Beyond the lamentation on children’s plight – Part 2
The future of Nigeria is tied to today’s children, who will one day be making the decisions that will shape the country – their families, communities, work places and government at all levels. This is against the backdrop that the perspectives, experiences, beliefs, knowledge, skills and attitudes that will determine how today’s children will carry out the task of nation building tomorrow have their roots in childhood.
So, instead of reading from the book of lamentation they should have presented their score cards on CSDPP (Child Survival, Development, Protection and Participation) by connecting the dots between speech and action, especially highlighting their achievements on the child focused sustainable development goals (SDGs) and targets; not discounting the supportive systems for the protection of Nigerian children. The relevant ministries, departments and agencies (MDAs) of government; and the SDG office should have presented evidence-based reports because we are just eight years away from 2030. This would have shown Nigerians and the global community how the Nigerian state is building a better world for children.
Essentially, when are the duty bearers going to connect the dots between speech and action in order to promote and celebrate rights of Nigerian children and build a better country for them? In line with the Children’s day celebration, which affords Nigeria the opportunity to promote and celebrate children’s rights in order to build a better world for them as “mankind owes to the child the best it has to offer”; it is, therefore, both a moral and strategic need for the Nigerian state to improve the lives and future of children so that the nation can transform for the better in the future; which is the goal of Children’s Day celebration.
As such, in line with the theme for the 2022 Children’s Day – “A Better Future for Every Child”, the Nigerian child desires and deserves a better future, for Nigeria to have a better future where everyone can self actualise and live in ‘peace and unity’; irrespective of differences in ‘tribe and tongue’. Therefore, Mr. President should connect the dots between talk and action before the end of his tenure and write his name in gold in the minds of Nigerian children; or else the children will only remember him for the perennial disconnect between his speeches and action about their rights to survival, development, protection and participation.
In addition, the solution to achieving child rights lies in multi-level interventions and investments. Therefore, people holding trust for Nigerian children should rise up to the occasion and push for interventions and investment towards realising child rights in the country. Hence, other duty bearers across all levels of government should ensure social justice and good governance by strengthening supportive systems for the protection of Nigerian children; while the civil society organisations (CSOs) should organise push for improved accountability on CSDPP, especially by working with the Ministry of Women Affairs and Child Rights Information Bureau (CRIB) to pursue the domestication of the Child Rights Acts in the eight (8) states that are yet to do so, such that millions of children in those states have the appropriate legal framework for child right to survival, development, protection and participation.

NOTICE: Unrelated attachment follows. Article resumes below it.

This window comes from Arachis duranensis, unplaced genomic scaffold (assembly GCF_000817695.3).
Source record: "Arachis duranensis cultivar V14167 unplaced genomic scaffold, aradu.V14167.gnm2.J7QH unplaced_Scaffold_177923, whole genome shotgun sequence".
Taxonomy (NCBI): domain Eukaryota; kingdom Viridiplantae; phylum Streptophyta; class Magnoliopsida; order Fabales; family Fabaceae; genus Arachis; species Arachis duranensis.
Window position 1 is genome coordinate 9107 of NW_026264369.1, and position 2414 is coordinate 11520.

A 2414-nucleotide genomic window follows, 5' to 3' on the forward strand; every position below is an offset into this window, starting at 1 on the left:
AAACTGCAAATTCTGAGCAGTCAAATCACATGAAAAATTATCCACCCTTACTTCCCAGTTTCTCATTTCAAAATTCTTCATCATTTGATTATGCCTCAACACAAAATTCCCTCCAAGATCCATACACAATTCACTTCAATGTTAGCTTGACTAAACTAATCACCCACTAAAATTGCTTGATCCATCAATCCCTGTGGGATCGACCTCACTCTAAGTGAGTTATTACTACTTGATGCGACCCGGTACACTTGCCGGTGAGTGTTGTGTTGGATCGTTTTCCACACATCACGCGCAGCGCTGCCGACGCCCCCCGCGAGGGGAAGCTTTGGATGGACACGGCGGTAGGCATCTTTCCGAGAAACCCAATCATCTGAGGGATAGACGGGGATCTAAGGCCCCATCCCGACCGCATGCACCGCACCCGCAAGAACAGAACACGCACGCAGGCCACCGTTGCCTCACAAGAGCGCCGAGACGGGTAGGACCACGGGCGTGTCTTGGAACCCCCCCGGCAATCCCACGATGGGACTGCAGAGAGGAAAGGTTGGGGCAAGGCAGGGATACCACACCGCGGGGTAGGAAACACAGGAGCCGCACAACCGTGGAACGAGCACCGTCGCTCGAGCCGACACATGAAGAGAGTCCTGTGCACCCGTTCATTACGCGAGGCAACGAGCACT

The relevant child focused NGOs should raise public awareness; engage the public and mobilise them for action towards the realisation of child rights in Nigeria. Specifically, they should ensure that millions of children in states that have domesticated Child Rights Act 2003 enjoy their rights by mounting pressure on the state governments for full implementation. The private sector should also come to the rescue because today’s neglected children are tomorrow’s abductors, kidnappers, street urchins, who will be threats to the multi-billion dollar businesses. As such, the organised sector should intervene through corporate social responsibility projects to ensure CSDPP in Nigeria.
The Child Rights Information Bureau (CRIB) and the National Orientation Agency (NOA) should re-orientate Nigerians on the need for every child to survive, develop, enjoy protection from violence and exploitation and participate in the society. The relevant MDAs should raise public awareness; engage the public and mobilise them for action; and strengthen cultural attitudes and social norms that support CSDPP. The media and NGOs should sensitise stakeholders about the local and international laws on children’s rights. At the international level, the world in 2015 agreed to the UN Sustainable Development Goals (SDGs). Some of the goals inextricably linked the rights of children. Children are affected by all of the SDGs, whether poverty (Goal 1), hunger (Goal 2), health (Goal 3), education (Goal 4), gender equality (Goal 5), climate change (Goal 13) or violence against children (Goal 16.2).
Similarly, Articles 38 and 39 of the UN Convention on the Rights of the Child, recognise that children require special considerations stating that parties should take all feasible measures to ensure protection and care of children. Thus, the international community should push for stronger accountability on these commitments; and the prioritisation of children’s rights in national policies and programmes for sustainable socio-economic development of the country; irrespective of where children live or what their circumstances are. Specifically, relevant multilateral and bilateral agencies should continue to support the government and all stakeholders to ensure that children enjoy their rights, because the rights-based approach pursues a vision of realizing the rights of every child, especially the most disadvantaged and responds to the call to “A Better Future for Every Child”, so that the rights of every child in Nigeria, will be fulfilled.